Finally flashing some of the things fans have been desperate to see since his NBA debut, Noel is emerging onto the national radar as his team finishes its second straight rebuilding (read: directionless) season.
We're going to be looking at Noel through a very different lens long before the start of next season, and we're just beginnings of what's being built now. The early reviews look good, but the long-range projections are even more promising.
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Nerlens Noel, F/C Philadelphia 76ers: Defense
Perhaps those campaigning for Andrew Wiggins to be the unanimous Rookie of the Year should watch more of the Philadelphia 76ers down the home stretch. Looking to follow the Blake Griffin flight path, Noel is making a late push to ensure he’s not overlooked when it comes time to vote for the honor. And if he keeps up the production at his current torrid pace, there is a good chance Noel will turn more than a few heads over the next several weeks.
Since March has started, here is what Noel is doing: 11.2 points, 12.0 rebounds, 3.6 steals and 2.0 blocks. Although he’s shooting just 42.9 percent over that same stretch of time, owners won’t be complaining about that with all of the production in other areas. A defensive dynamo absolutely dominating that side of the floor, Noel is showing an evolution that many didn’t expect to see this season.
Noel’s become especially valuable now as the playoff stretch is right around the corner and defensive statistics are always in demand, and many of his current owners are still undervaluing what the rookie actually brings to the table. He doesn’t get enough offensive opportunities where his field goal percentage is going to do sizable damage, and his upside on the defensive end (nevermind his already established awesome production) is simply too great to ignore.
Make an aggressive trade offer and don’t look back. Noel is a difference-maker down the stretch.
Danny Green, G/F San Antonio Spurs: Three-Pointers
Like the San Antonio Spurs, Danny Green has been here before.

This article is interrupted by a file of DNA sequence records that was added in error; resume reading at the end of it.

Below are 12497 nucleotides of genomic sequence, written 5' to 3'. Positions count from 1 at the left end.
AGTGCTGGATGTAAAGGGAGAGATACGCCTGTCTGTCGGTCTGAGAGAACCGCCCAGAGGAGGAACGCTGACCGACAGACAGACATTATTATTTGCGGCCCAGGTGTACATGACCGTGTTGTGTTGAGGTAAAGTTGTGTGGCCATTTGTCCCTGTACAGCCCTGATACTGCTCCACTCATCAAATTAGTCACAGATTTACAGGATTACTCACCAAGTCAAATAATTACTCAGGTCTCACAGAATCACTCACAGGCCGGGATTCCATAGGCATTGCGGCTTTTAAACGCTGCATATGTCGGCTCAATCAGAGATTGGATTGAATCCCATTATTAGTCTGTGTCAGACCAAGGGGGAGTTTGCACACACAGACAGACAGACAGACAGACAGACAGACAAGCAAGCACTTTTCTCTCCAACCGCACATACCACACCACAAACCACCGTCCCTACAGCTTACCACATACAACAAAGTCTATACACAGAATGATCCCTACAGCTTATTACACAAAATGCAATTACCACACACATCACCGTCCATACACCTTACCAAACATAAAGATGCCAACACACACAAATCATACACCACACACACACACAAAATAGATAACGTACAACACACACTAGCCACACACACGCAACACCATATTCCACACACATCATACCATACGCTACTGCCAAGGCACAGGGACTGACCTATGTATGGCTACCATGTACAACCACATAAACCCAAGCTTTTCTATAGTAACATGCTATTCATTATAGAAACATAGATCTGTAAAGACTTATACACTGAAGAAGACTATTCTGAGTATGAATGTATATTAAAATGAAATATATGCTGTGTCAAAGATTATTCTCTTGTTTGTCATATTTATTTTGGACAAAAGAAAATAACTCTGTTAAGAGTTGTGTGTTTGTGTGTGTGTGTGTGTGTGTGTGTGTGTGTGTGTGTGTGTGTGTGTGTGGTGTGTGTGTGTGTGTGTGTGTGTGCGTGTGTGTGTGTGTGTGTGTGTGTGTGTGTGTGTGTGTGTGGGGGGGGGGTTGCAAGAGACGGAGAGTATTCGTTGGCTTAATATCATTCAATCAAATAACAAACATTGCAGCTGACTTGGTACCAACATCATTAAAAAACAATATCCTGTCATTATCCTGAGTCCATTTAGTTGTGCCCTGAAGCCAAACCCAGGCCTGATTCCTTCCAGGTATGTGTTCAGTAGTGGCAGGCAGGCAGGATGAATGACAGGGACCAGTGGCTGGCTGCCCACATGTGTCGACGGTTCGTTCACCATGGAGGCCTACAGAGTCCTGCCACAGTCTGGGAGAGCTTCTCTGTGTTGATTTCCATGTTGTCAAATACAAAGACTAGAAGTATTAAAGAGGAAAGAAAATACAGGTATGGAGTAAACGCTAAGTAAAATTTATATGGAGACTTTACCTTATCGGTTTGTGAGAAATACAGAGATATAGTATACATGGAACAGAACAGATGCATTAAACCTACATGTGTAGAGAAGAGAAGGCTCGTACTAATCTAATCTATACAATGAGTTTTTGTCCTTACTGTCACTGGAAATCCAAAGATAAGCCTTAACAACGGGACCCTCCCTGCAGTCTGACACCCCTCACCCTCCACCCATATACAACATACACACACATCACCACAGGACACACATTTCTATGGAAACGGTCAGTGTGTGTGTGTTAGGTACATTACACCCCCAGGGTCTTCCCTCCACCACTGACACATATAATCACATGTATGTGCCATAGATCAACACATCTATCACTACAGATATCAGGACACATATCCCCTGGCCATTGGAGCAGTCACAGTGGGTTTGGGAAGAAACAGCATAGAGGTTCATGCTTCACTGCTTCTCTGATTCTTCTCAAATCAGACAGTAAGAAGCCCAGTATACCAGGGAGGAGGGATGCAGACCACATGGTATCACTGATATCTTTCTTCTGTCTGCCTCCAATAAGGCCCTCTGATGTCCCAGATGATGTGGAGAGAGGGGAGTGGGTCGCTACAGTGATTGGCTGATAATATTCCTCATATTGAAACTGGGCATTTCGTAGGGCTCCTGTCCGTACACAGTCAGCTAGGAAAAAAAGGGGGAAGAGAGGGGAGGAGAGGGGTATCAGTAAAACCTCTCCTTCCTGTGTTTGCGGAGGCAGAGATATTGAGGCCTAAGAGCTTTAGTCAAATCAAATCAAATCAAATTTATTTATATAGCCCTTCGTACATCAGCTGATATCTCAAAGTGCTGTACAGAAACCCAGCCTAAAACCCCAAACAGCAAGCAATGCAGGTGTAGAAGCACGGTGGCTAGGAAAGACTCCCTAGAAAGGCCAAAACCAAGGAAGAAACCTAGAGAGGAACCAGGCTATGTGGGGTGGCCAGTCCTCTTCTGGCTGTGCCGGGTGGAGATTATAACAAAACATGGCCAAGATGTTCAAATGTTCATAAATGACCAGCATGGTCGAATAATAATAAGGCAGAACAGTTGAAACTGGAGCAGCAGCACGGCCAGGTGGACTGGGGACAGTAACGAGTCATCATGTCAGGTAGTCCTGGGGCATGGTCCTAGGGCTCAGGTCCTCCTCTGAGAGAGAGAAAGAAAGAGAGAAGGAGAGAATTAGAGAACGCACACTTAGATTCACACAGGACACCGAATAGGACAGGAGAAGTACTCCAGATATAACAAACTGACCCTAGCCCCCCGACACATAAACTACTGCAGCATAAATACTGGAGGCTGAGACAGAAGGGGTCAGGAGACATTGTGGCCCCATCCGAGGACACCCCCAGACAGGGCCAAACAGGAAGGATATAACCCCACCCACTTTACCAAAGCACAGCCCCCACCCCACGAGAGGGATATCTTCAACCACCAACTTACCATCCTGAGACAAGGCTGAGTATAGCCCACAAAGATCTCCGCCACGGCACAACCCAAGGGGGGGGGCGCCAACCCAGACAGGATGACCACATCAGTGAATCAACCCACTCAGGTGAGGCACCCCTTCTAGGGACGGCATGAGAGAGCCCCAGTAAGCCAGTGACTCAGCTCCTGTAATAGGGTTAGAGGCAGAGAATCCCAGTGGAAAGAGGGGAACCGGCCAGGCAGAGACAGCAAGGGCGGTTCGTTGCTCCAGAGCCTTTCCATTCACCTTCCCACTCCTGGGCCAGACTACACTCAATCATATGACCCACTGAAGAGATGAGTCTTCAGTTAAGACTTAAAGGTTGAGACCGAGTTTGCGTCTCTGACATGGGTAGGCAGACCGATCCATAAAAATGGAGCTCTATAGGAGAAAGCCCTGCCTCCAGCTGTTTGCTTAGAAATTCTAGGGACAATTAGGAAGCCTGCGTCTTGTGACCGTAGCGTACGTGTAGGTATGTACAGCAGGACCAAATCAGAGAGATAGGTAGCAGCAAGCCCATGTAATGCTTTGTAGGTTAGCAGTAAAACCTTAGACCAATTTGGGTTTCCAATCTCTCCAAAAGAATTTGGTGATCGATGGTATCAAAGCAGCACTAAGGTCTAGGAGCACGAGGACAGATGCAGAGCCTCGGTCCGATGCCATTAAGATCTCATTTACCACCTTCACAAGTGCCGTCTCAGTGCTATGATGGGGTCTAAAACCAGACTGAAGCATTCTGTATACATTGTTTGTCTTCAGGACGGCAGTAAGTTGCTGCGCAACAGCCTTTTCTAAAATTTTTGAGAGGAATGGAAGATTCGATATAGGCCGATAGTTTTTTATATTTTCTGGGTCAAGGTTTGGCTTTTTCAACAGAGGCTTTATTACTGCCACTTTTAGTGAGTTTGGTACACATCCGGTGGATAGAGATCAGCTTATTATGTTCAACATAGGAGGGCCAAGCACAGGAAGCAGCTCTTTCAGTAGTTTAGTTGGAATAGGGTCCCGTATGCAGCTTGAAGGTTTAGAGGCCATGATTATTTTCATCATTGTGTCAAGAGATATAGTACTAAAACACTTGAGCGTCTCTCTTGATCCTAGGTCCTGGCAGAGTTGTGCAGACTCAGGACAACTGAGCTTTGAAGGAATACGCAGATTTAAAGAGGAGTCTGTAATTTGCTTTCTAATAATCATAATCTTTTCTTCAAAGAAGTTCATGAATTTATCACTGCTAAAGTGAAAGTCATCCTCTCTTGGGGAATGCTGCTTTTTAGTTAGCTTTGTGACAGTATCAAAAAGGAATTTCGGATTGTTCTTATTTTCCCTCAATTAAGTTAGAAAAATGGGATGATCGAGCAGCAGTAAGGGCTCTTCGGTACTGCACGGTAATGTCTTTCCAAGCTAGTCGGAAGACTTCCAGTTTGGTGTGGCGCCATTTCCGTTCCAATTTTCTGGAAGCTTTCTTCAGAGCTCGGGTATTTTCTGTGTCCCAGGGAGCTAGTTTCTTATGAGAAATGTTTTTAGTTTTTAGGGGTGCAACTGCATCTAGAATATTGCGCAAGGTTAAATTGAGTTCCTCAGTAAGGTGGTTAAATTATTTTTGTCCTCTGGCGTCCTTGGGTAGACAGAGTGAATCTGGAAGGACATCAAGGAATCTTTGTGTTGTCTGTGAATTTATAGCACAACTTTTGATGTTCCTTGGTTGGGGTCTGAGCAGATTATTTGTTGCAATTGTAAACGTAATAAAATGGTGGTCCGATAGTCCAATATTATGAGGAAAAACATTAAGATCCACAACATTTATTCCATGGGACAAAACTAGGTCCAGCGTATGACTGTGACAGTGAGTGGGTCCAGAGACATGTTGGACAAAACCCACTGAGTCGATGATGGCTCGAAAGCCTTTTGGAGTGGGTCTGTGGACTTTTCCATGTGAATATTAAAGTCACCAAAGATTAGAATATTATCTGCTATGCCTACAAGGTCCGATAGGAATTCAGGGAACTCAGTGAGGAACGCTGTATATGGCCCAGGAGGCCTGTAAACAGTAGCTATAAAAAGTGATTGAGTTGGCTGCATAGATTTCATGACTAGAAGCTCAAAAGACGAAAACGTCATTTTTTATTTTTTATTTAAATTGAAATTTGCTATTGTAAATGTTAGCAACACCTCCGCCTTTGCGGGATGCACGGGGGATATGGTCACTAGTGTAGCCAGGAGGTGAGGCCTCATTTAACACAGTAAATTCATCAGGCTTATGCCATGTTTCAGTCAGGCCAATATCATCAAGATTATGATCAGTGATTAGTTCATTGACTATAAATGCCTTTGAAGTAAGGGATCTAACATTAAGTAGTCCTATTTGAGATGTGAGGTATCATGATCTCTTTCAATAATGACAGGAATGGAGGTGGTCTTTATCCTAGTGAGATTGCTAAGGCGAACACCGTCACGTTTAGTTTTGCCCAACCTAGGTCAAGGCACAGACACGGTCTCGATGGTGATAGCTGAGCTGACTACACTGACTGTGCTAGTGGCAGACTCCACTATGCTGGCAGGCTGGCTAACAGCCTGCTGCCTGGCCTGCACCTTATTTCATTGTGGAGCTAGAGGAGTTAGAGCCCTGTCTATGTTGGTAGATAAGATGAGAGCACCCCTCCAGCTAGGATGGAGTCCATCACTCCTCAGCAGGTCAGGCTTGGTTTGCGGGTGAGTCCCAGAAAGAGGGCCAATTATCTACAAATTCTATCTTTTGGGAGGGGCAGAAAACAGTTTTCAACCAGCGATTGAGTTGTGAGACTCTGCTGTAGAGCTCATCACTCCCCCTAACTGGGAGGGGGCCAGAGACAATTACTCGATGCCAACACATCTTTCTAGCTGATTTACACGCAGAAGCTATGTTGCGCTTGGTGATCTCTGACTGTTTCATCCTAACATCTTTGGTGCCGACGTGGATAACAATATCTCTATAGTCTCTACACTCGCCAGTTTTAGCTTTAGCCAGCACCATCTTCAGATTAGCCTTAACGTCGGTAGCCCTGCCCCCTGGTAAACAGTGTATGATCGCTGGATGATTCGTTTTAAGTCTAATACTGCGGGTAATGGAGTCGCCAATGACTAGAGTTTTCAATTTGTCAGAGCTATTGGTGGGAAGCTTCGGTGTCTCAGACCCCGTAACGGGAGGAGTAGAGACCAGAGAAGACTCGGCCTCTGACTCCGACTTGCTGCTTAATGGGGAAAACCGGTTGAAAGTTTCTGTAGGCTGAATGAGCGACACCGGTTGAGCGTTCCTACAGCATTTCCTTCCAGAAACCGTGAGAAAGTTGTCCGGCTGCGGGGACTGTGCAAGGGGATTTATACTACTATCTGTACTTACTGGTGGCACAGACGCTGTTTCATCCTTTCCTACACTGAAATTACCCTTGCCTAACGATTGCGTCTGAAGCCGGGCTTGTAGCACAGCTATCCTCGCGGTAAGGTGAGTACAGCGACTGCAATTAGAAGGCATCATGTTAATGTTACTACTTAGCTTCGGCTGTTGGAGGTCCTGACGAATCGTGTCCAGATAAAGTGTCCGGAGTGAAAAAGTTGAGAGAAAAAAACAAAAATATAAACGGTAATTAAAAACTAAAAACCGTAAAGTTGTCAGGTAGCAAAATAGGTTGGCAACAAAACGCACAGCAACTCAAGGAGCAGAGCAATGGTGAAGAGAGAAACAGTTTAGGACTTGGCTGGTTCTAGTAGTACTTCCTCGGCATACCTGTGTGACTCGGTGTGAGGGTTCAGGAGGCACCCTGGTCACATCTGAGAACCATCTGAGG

Since March began, Green has started to find his game again on a more consistent basis. Through three games, Green is averaging 11.7 points, 1.3 steals, 1.3 blocks and 2.7 triples on a rock-solid 45.8 percent from the field.
Compare that to a rough February that saw Green average just 9.0 points, 1.2 steals, and 1.5 three-pointers on a lousy 38.1 percent shooting, including 29.3 percent from distance. Obviously, that’s not going to cut it for a guy deemed a three-point specialist, and his 47.1 percent mark this month is much more in line with what comes in his territory.
The thing that I like about Green is that when he’s at his best, it’s not just about the three-pointers. One of those rare contributors who is capable of averaging better than a steal, a block and a triple in every contest, the Spurs are going to need the North Carolina product firing on all cylinders if they’re going to make another push up the Western Conference ladder.
While Green may not have the name cache of some others, don’t discount him because of one bad month. He’s ready to keep firing—especially from behind the arc.
Ersan Ilyasova, F Milwaukee Bucks: Three-Pointers
Ghostface Killa. Or as he’s better known to some: Ghostface Ilya(sova).
Although Ilyasova is firmly in Anthony Randolph territory for me (those of you who remember Randolph should understand that reference), there’s no denying his current contributions to Jason Kidd’s team. Although he’s been more down than up this season, the former second-round pick has channeled his inner Juan Ponce de Leon in March in finding the Fountain of Youth.
Through three games, Ilyasova is shooting 51.4 percent from the field, including a blistering 57.1 percent mark from behind the three-point line. On top of that, Ilyasova is averaging more shots (11.7) than at any other point this season. Averaging 14.7 points per game this month, his highest individual mark this season, Ilyasova is making 2.7 triples per contest as well. He’s not going to be the answer to a desperate owner’s prayers because he doesn’t do much outside of shooting, scoring and a little bit of rebounding (6.0 per game in March), but just because he doesn’t contribute across the board doesn’t mean that he’s incapable of playing a very specific role on your team as you look to fill the gaps before the postseason begins.
You shouldn’t feel attached to the veteran after picking him off the slag heap, but don’t discount him just because of past experiences at this juncture in the campaign.